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Bar Scars

Down With the Ship


By Anna Ditkoff | Posted 7/5/2006

Sculpture at Evergreen

At Evergreen House through Sept. 24

I recently spent three hours boating around the harbor with a bunch of strangers, who were strange indeed. Though honestly no weirder then the friend I brought with me.

Mother’s Federal Hill Grille (1113 S. Charles St., [410] 244-8686) is hosting a series of booze cruises this summer, and knocking back a few beers while watching the local scenery pass by sounded like a nice enough way to spend a warm summer evening.

A crowd gathered around the boat as it prepared to shove off at 10 p.m. There was wide range of ages, from girls in their 20s wearing teeny tops to women in their 40s doing the same; the men spanned young granola preps to the beer belly and comb-over set. And in a few short moments we would all be stuck on a boat together. Why was the theme from Gilligan’s Island running through my head?

As soon as we got on board at the dock near the Maryland Science Center, my friend and I, along with everyone else, headed straight for the tiny bar by the door, creating a relentless snarl of bodies. My friend graciously offered to get the drinks, and I handed him $1 to tip the bartender, assuming that for the $40 a piece it cost to go on this voyage the drinks would free.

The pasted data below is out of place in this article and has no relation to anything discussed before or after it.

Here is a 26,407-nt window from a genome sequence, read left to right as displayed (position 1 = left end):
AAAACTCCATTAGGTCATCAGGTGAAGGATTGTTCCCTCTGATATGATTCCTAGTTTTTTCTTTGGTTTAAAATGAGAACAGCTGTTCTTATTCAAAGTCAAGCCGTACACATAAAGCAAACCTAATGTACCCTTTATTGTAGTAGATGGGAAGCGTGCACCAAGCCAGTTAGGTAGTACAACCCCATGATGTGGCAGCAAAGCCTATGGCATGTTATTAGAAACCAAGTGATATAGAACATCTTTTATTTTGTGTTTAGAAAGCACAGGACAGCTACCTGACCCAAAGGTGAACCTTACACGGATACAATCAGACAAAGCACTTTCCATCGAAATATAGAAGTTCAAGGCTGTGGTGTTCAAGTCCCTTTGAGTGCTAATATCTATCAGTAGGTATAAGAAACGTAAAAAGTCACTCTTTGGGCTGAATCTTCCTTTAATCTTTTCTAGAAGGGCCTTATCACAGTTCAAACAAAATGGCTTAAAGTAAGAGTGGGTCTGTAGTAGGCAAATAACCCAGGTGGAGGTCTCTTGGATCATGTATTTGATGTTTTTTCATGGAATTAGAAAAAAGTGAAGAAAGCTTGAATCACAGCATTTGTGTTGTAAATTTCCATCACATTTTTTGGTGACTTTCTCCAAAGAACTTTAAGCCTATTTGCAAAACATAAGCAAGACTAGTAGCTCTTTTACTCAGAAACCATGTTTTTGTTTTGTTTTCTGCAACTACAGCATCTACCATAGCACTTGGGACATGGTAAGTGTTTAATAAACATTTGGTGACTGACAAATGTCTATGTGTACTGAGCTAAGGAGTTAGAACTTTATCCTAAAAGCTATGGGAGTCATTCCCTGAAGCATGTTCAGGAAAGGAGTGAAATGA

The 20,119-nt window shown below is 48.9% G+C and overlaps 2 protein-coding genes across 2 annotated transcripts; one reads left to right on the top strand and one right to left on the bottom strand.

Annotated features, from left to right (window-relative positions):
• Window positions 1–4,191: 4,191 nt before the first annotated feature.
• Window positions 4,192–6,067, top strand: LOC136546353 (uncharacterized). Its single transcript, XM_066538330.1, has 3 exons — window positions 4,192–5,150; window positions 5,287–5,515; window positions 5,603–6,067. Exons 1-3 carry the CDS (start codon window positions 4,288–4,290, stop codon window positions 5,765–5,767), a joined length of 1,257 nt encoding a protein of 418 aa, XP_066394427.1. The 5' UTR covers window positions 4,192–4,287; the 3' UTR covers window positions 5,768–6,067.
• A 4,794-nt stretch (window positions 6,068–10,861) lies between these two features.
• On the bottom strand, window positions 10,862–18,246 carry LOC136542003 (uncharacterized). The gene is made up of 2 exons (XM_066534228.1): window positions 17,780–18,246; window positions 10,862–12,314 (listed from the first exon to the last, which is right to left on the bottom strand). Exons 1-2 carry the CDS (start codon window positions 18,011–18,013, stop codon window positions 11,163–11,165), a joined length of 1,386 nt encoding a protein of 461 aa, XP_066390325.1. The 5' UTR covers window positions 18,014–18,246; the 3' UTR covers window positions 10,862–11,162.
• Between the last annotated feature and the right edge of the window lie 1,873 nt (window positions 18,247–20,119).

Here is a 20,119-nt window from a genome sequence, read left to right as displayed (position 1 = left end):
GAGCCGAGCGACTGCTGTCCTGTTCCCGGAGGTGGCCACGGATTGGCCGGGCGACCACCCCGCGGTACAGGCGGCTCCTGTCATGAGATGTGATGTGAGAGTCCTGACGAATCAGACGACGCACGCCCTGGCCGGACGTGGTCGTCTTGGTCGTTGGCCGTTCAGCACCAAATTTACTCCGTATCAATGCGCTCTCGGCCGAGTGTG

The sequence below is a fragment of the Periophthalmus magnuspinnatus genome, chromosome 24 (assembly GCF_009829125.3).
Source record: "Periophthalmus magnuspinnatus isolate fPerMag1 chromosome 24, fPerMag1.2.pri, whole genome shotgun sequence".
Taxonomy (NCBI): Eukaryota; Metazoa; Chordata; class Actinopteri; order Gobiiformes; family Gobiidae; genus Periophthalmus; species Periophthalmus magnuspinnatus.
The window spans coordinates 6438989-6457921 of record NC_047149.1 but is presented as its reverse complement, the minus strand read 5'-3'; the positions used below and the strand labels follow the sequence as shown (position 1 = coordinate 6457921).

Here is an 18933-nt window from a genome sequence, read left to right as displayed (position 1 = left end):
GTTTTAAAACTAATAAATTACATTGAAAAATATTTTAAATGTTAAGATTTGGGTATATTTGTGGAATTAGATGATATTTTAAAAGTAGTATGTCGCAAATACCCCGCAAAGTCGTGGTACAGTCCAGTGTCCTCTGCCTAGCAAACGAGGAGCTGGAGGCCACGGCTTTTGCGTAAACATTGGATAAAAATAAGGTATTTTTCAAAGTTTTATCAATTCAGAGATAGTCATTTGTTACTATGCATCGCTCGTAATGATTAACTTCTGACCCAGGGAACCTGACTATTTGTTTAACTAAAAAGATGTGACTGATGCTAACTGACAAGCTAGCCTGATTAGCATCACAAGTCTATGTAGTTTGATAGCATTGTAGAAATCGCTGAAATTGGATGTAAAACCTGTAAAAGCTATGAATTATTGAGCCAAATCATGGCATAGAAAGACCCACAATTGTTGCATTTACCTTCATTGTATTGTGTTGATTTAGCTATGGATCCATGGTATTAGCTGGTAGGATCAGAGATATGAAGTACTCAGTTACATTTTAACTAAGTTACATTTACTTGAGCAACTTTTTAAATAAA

The vessel itself was styled as an old-timey riverboat complete a big red paddle wheel. The décor of the lower deck was very Disneyland New Orleans Square, which was appropriate as the band, Papa Grows Funk, was from New Orleans—the real one.

When my friend finally returned with our beers, he had some disturbing news. The drinks weren’t free. He had to shell out $3 a pop for our cans of Miller Lite. I think my jaw actually dropped. I realize in retrospect that Mother’s never claimed there would be an open bar—I had just assumed because of the price—but the only complimentary things on this boat were chips, pretzels, and life preservers.

Now, on a previous non-work-related outing with a group of friends, I had initiated a game of lying to strangers. Not about myself—I tend to blush when I lie about myself—but instead when someone came and talked to us I would tell them completely untrue biographical details about my friends and see if they could run with it. For example, mentioning that my friend used to work as a department store pianist.

Unfortunately, my friend was very good at this game and thoroughly enjoyed it. So when I picked him up for the boat, he already had a string of lies to tell our unsuspecting boat mates. The problem was that I was on assignment, so I couldn’t lie—it’s a big journalistic no-no, even for silly nightlife columns. My friend didn’t see how that affected him and kept threatening to tell people he was a clock reseller and repairman with a “shoppe” in Federal Hill. He didn’t specify the spelling of “shop,” I’m just assuming. I suggested that Federal Hill wouldn’t be a good place to lie about as this event was sponsored by a South Baltimore bar.